Uta, Poppa, and the Discovery of Reality

Uta often said that her parents were the greatest influences on her life and art. Specifically in the theater, she credited Herbert Berghof (her husband and partner in HB Studio) as well as Harold Clurman (who first directed her in The Whole World Over in 1947 and later directed her in A Streetcar Named Desire in the national company and on Broadway). In his book, Art Epochs and Their Leaders, Uta’s father, Oskar, spells out “The Discovery of Reality” in Chapter 2. The words and thoughts could have come from Uta, but, in fact, they came from her father(Uta was 6 when he wrote this).

...the great Andrea Mantegna painted on one of the walls of the bridal chamber in the palace at Mantua the entire court of the margrave Ludovico Gonzaga [ca. 1470,Mantova, Castello Sforzesco]. The most complete reproduction of daily life was his goal in this.

It looks as if the flat wall were transformed into a terrace that extends far to the rear, to which one ascends on steps from the right. On the left side, the wind blows a curtain into the room. Family and courtiers are on the terrace. The margrave has just received an important letter. He turns rear ward over the back of his armchair to his secretary, who has hurried forward with zealous officiousness, and gives him definite instructions, the content of which must be of especial importance; for the margravine, who sits in the center of the terrace, where she has just been playing with her children and has given to little Paolo an apple (at which he looks down not without disdain), now follows with attentive gaze what her husband has to say to the secretary.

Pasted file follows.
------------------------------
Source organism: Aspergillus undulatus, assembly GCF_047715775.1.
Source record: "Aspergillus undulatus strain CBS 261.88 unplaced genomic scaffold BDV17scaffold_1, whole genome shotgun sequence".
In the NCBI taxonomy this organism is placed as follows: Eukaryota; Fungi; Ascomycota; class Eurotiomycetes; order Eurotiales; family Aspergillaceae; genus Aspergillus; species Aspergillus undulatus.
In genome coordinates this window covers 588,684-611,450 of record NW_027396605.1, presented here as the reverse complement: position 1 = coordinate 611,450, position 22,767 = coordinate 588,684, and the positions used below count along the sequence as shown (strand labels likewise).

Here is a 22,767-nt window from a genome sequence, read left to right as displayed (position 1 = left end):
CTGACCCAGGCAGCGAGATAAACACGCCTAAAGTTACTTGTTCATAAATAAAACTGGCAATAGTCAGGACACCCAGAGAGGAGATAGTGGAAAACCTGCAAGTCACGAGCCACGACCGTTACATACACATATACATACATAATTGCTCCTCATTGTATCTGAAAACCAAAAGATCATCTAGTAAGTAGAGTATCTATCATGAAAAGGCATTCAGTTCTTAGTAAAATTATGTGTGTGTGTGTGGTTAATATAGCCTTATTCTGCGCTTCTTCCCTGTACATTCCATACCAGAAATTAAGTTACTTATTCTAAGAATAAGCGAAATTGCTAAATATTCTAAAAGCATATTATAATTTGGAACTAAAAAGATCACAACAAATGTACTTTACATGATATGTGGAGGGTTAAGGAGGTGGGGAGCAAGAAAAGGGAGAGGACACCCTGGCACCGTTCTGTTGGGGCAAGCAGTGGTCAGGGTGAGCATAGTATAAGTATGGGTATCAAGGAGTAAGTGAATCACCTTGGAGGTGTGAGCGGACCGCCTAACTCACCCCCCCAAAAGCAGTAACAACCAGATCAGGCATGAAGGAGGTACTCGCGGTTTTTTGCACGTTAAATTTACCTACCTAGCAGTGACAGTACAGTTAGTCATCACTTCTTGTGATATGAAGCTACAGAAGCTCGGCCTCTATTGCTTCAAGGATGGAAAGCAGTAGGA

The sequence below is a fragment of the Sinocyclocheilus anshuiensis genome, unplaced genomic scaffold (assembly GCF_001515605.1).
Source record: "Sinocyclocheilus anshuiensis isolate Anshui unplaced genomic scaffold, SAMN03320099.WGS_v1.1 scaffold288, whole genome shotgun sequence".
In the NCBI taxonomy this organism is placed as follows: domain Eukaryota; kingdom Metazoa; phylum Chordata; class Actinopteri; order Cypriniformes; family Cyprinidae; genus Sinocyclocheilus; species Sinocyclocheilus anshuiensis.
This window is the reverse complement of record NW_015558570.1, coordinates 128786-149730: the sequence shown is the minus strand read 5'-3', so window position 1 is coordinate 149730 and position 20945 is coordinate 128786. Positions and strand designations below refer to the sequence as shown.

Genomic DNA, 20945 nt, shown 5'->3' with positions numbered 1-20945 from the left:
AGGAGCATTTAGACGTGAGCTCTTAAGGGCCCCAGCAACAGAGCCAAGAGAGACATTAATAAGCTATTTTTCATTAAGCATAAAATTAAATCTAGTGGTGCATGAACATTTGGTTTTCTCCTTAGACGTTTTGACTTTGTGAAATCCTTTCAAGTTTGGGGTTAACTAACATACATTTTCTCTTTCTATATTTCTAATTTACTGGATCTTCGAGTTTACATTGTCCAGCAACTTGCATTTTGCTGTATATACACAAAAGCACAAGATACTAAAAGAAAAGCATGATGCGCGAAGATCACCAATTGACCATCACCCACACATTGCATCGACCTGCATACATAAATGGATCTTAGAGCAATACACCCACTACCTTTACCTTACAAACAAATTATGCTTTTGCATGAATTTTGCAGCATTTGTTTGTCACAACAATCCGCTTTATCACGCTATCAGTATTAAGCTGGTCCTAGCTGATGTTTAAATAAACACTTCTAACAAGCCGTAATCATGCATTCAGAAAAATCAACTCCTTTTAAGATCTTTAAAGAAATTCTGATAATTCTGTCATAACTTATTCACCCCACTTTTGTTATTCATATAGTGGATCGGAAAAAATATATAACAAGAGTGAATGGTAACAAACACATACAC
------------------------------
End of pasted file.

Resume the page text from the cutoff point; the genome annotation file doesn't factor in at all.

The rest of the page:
To the right, on yonder steps, some cavaliers are greeting each other. The one has just stepped in through the half-drawn portieres, two of the margrave’s followers hasten toward him with cordial gestures. Nevertheless, access to the terrace appears not to be permitted unconditionally to every one; at any rate another cavalier, who also wishes to enter through the portiere is being stopped half-way by a page. Of course the double event — the letter and the visit — has attracted the attention of some gentlemen of the court looking at the margrave, others at the scene on the steps.

Only a few persist in the ceremonial passivity which had evidently been universally prevalent until the two incidents had brought animation into the group; it is those who stand so far to the rear that they have not yet noticed anything of the two happenings. Only the female court-dwarf, who from her point of vantage might have been able to observe something, seems to insist upon preserving her dignity. Small as she is — she hardly reaches to the knee of the margarine at whose right she stands — she compresses her lips indignantly and stands as stiffly erect as a sentry presenting arms.

Oskar Hagen

Born in Germany, Uta Hagen moved to Madison, Wisconsin, at the age of six. With the exception of several interruptions for study in Europe, Ms. Hagen received most of her schooling in Madison, her home until age sixteen. After training briefly at the Royal Academy of Dramatic Arts in London, she made her professional debut in 1937 in Dennis, Massachusetts, as “Ophelia” in Eva Le Gallienne’s production of Hamlet.

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